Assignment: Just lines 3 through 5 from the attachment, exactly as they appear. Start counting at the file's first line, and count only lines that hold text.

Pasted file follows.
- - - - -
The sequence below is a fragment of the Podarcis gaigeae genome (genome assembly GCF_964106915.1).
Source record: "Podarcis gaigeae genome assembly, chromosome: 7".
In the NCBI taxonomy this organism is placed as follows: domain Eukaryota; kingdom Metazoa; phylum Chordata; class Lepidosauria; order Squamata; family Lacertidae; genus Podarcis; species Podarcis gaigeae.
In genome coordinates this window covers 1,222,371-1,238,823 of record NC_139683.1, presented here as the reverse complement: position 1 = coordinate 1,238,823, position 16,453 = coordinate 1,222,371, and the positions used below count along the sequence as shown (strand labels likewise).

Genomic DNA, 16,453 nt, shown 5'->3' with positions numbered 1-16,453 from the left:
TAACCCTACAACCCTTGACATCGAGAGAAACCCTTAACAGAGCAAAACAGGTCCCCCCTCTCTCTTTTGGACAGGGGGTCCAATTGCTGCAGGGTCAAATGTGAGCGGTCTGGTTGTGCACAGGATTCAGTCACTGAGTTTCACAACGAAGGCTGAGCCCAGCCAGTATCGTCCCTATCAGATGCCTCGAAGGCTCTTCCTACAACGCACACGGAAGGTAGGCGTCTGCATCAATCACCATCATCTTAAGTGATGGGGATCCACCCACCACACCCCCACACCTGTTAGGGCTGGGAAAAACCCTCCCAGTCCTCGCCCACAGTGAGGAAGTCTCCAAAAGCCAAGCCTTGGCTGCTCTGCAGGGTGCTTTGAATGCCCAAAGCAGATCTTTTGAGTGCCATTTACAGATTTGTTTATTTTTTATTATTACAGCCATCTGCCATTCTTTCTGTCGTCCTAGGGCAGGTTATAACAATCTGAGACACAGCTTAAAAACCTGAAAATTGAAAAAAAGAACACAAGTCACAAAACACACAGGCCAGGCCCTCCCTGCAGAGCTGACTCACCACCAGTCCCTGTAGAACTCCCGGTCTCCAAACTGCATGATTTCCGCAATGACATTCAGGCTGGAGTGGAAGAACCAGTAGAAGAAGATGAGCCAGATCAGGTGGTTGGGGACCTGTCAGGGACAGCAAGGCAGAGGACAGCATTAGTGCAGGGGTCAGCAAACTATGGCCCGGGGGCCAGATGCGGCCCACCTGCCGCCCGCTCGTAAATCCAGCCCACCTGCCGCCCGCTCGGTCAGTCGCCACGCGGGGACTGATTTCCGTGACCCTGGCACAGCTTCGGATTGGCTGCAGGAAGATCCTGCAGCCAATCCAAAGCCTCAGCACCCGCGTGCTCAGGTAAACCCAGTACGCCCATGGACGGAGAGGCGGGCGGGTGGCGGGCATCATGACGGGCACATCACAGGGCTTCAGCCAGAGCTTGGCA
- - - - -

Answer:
In the NCBI taxonomy this organism is placed as follows: domain Eukaryota; kingdom Metazoa; phylum Chordata; class Lepidosauria; order Squamata; family Lacertidae; genus Podarcis; species Podarcis gaigeae.
In genome coordinates this window covers 1,222,371-1,238,823 of record NC_139683.1, presented here as the reverse complement: position 1 = coordinate 1,238,823, position 16,453 = coordinate 1,222,371, and the positions used below count along the sequence as shown (strand labels likewise).

Genomic DNA, 16,453 nt, shown 5'->3' with positions numbered 1-16,453 from the left: